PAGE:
The 2,000-plus cyclers who will pedal through West Michigan this June for the Gran Fondo event will do more than just get in a day’s ride.
They’ll also contribute to a possible new treatment for melanoma.
In its first four years, the MSU Gran Fondo cycling event raised $640,000 for Michigan State University’s College of Human Medicine. The funds directly supported research that’s already discovered a compound that reduces the spread of melanoma cells by up to 90 percent.
The discovery could lead to a new drug to treat melanoma, a form of skin cancer that kills 10,000 people annually.
As plans come together for Gran Fondo 5 on June 24, organizer Bob Hughes believes the recent announcement from MSU can provide added momentum and help to grow the event further. The news “put a big smile on my face,” Hughes said.
“That’s clearly just more motivation. It’s like, ‘Hey guys, we have this going here. Let’s keep going and get these guys the money so they can be doing great things with it,’” said Hughes, the president of Advantage Benefits Group Inc. in Grand Rapids and a Spartan alum.
“You can see a little bit of the finish line. It’s way out there, but you can see the finish line and you’re actually moving toward it and you’re doing something that does that,” he said. “It’s neat to come full circle and see this event that started here in West Michigan now not only be a fun event, but raise key funds for a potential cure for skin cancer impacting people around the world.”
The amount raised so far through the MSU Gran Fondo equates to about 5 percent of the entire funding for the MSU research project on melanoma.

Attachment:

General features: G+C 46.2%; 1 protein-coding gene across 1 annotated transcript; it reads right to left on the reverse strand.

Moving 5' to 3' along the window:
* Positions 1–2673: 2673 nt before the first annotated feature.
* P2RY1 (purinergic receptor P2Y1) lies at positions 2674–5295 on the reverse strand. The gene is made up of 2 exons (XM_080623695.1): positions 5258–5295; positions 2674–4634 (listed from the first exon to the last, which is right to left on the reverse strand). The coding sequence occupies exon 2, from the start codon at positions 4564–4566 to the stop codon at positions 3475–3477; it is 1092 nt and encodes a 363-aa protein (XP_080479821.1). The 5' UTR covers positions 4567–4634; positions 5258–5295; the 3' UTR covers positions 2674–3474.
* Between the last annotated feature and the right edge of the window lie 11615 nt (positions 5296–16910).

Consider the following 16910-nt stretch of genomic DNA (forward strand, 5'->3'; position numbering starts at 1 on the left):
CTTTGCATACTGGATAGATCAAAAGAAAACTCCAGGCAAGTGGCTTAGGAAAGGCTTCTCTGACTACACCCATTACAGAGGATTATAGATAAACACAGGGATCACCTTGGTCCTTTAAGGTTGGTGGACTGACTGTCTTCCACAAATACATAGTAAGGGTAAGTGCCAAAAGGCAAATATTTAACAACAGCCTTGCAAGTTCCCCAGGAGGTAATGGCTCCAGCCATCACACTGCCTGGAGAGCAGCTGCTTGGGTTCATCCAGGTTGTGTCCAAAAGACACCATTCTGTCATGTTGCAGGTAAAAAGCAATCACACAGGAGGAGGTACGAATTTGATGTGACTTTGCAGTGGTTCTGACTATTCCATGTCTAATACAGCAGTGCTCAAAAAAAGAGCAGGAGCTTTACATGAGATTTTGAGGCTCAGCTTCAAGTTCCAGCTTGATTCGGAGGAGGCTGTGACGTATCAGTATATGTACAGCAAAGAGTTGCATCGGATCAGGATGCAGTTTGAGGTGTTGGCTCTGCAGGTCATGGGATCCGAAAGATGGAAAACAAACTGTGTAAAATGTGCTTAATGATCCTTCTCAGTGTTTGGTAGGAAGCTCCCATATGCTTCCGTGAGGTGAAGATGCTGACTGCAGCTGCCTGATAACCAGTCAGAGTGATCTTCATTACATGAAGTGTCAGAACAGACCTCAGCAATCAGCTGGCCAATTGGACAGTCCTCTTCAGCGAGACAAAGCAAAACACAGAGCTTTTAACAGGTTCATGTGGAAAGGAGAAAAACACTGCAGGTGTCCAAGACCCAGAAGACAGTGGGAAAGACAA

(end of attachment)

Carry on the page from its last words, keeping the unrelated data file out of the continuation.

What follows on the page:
While that may not sound like a big number, it’s one of several funding sources backing the research, said Richard Neubig, a pharmacology professor at MSU and co-author of a recent paper on the melanoma study.
“It was a critical step in the process to get us over the goal line,” Neubig said.
The MSU Gran Fondo originated with Hughes’s idea for a “signature cycling event” in Grand Rapids. Hughes for years was a runner before he “got sick” of it about a dozen years ago and switched to cycling.
Hughes later met Mark Bissell, chairman and CEO of Bissell Inc. Together, they formed a local cycling team, and eventually a traveling pro team.
After attending bike races around the country, they initially created a criterium, or cycling race course, through downtown Grand Rapids. They organized the event in 2007, secured sponsors and in the first year drew 300 to 400 riders who raced on the one-mile course.
Five years later, wanting a broader event that would “appeal more to everybody” and benefit MSU, they started a gran fondo, which means “big ride” in Italian. The inaugural MSU Gran Fondo in 2013, held prior to the criterium, drew about 1,500 riders and became a bigger event than the race, which was dropped after 2015, Hughes said.
“It became the tail wagging the dog,” he said.
The MSU Gran Fondo today features four rides of 12, 25, 40 and 80 miles each. The 12-mile ride goes through Millennium Park and the 80-mile ride goes from downtown Grand Rapids to Ottawa County’s North Beach Park on Lake Michigan, north of Grand Haven, and back to the city. Riders can take in food stops along their routes and attend a “big party” afterward with food by the Gilmore Collection, local beers and live music.
Riders pay a $70 entry fee and solicit donations. The riders who raise the most can win donated prizes that include an Aeron chair, vacations and a new bike valued at $6,000.
The 2016 MSU Gran Fondo drew about 1,900 riders and Hughes expects up to 2,200 this year. Corporate sponsors of the event include Bissell, the Gilmore Collection, Priority Health, Herman Miller Inc., SpartanNash Co., and MVP Sports.
Looking to the future, Hughes envisions the MSU Gran Fondo becoming larger. When they started out, he and other organizers wanted to emulate and create a cycling version of the annual Fifth Third River Bank Run that over the years became a major annual event each spring in Grand Rapids.
“It’s only year five,” he said. “It’s been growing every year and we keep trying to tweak it and make it better. Its best years are ahead.”